NEWCASTLE United found redemption at the most unlikely of football cathedrals yesterday. Old Trafford, home to the team that twice denied them the League and which reserves its bitterest venom for their hero, saw the greatest outpouring of Geordie joy since the "Ha-way 5-0" victory over Manchester United at St James' Park 18 months ago.
That win proved illusory, yesterday's, over a brave but limited Sheffield United side, was more fruitful. It secured Newcastle their first FA Cup final since 1974 and their 12th in all. They will meet Arsenal, on 16 May, seeking their seventh success in the competition and their first since 1955. Assuming Arsenal finish in the Premiership's top two it also earns them a place in next year's European Cup-Winners' Cup.
Yesterday's victory will go some way to restoring the club's relationship with their fans, though they will have to be careful to avoid charges of exploitation in the run-up to Wembley. It will certainly ease the discontent about the manager, Kenny Dalglish, whose team, though far from fluent, were notably more adventurous than in recent weeks.
One relationship which does not need healing, but was yesterday celebrated is that of Alan Shearer and the Toon Army. The Newcastle No 9 scored the only goal of a lively match. It was his fifth goal of the competition and he will now go forward to his first FA Cup final.
The goal, on the hour, climaxed a spell of overwhelming Newcastle pressure. For 10 minutes, Sheffield, leg-weary in the heavy conditions, could not get the ball out of their half as Newcastle used their superior passing ability to keep them chasing. Eventually, John Barnes swung in a cross from the left and Shearer rose at the far post, Alan Kelly beat out his header but Shearer followed up to joyously thrash the ball into the net.
Sheffield, who had equalised in the dying minutes of their semi-final replay with Coventry, never gave up and both Wayne Quinn, brilliantly denied by Shay Given, and Gareth Taylor might have snatched an equaliser. It was not to be, however, and Newcastle were the United to exult.
Sir John Hall, always more aware of the Newcastle public than Douglas, his discredited son and brief successor as chairman, was quick to express his delight and praise the fans. "The priority is to stay in the Premier League but today we can savour the moment," he said. "We'll go back up the motorway and have a few ales. The supporters were magnificent - just as they were at Wimbledon in midweek."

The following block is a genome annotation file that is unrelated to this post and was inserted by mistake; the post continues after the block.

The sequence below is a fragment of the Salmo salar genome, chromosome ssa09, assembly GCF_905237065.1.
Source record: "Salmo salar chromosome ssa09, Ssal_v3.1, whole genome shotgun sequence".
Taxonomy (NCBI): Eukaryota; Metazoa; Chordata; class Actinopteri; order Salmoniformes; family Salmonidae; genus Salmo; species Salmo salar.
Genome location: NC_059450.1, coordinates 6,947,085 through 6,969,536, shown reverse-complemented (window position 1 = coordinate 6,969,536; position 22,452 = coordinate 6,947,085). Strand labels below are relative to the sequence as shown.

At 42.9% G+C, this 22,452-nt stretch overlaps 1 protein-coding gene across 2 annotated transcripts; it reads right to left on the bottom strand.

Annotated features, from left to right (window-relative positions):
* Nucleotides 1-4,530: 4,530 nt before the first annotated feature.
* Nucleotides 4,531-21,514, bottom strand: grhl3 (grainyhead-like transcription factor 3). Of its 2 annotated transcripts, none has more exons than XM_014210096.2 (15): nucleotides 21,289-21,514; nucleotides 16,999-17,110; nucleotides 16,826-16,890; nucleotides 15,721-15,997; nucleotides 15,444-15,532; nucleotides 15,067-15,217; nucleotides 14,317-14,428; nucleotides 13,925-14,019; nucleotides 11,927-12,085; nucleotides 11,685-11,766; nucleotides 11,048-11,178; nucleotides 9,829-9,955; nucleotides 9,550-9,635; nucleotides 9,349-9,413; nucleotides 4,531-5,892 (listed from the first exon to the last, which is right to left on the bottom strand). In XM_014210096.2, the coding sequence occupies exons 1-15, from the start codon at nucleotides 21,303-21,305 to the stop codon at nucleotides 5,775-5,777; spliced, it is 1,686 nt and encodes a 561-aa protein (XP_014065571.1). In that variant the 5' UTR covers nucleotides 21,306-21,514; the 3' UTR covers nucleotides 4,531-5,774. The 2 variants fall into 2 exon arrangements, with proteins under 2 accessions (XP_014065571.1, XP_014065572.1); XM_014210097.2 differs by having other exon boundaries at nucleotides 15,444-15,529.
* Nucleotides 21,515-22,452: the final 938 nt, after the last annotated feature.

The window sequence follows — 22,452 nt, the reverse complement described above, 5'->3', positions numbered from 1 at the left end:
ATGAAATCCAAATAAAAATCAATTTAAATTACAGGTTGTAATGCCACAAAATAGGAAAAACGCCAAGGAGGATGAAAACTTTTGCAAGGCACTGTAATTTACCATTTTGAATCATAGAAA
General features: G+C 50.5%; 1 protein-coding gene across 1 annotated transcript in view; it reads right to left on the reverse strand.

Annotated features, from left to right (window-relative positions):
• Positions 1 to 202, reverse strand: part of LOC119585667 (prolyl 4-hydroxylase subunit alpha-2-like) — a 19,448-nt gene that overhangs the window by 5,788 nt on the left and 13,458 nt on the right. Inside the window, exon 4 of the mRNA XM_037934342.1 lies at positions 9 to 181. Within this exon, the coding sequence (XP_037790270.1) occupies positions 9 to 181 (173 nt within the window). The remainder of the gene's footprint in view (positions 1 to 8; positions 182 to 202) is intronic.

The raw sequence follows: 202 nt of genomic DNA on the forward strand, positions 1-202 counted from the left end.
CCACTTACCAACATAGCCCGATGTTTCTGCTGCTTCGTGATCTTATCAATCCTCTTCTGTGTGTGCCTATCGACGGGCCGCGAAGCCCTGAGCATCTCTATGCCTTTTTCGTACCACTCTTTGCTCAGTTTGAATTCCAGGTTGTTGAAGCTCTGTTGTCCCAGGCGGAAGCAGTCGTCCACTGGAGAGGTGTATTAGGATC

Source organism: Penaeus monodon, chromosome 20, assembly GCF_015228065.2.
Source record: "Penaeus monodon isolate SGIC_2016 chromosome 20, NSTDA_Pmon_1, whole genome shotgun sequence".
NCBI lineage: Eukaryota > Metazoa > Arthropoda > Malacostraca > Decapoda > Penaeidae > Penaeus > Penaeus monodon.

Understandably, Sir John could not resist a message of support for Douglas, and Freddie Shepherd, the other ousted director. "Give them some credit," he said. "They are the architects of this."
Dalglish was equally generous paying tribute to the fans - "they deserve better than some of the stuff we've been serving up and a day out at Wembley is not a bad reward" - and Shepherd and Hall. There was also a rare admission of error when he added of Shearer: "We may have brought him back too quickly, but he's been very prolific in the Cup."
United, through Graham Stuart, had the first shot, but the Premiership side dominated the early action with their Nationwide League opponents hitting long balls rather than building attacks. Gary Speed headed just over from Nikolaos Dabizas' eighth-minute cross before Andreas Andersson, running on to Shearer's flick, bundled the ball past Kelly only for Lee Sandford to clear off the line.
Sheffield responded with Quinn, who had earlier tested Given from 25 yards, capitalising on a poor clearance from Dabizas to find Marcelo whose header looped just over.
Sheffield now had parity of possession but Newcastle still made the best chances with Andersson's running a threat if not his finishing. After Speed had headed against the post on 23 minutes, Andersson again opened up Sheffield. Kelly parried his shot, but Roger Nilsen completely miskicked his clearance and turned in horror to see the ball had run to Shearer, but somehow he blocked his shot.
Four minutes later Andersson again got the ball past Kelly only for Nilsen to clear as it rolled towards goal. Sheffield briefly recaptured the initiative at the start of the second period with Quinn forcing a good save from Given and Pearce blocking a Stuart shot but then Newcastle briefly stepped up the quality and, as at Villa Park, class told.
Goals: Shearer (60) 1-0.
Newcastle United (4-4-2): Given; Barton, Dabizas, Albert, Pearce; Gillespie, Batty, Barnes, Speed; Andersson (Ketsbaia, 72), Shearer. Substitutes not used: Hislop (gk), Rush, Tomasson, Hughes.
Sheffield United (4-4-2): Kelly; Borbokis, Holdsworth, Sandford, Nilsen; Stuart, Ford, Marker (Dellas, 72), Quinn; Marcelo (Taylor, 63) Saunders (Katchouro, 74). Substitutes not used: Short, Tracey (gk).
Referee: G Poll (Tring).
Bookings: Sheffield United: Holdsworth, Sandford, Marker, Borbokis.
Man of the match: Batty.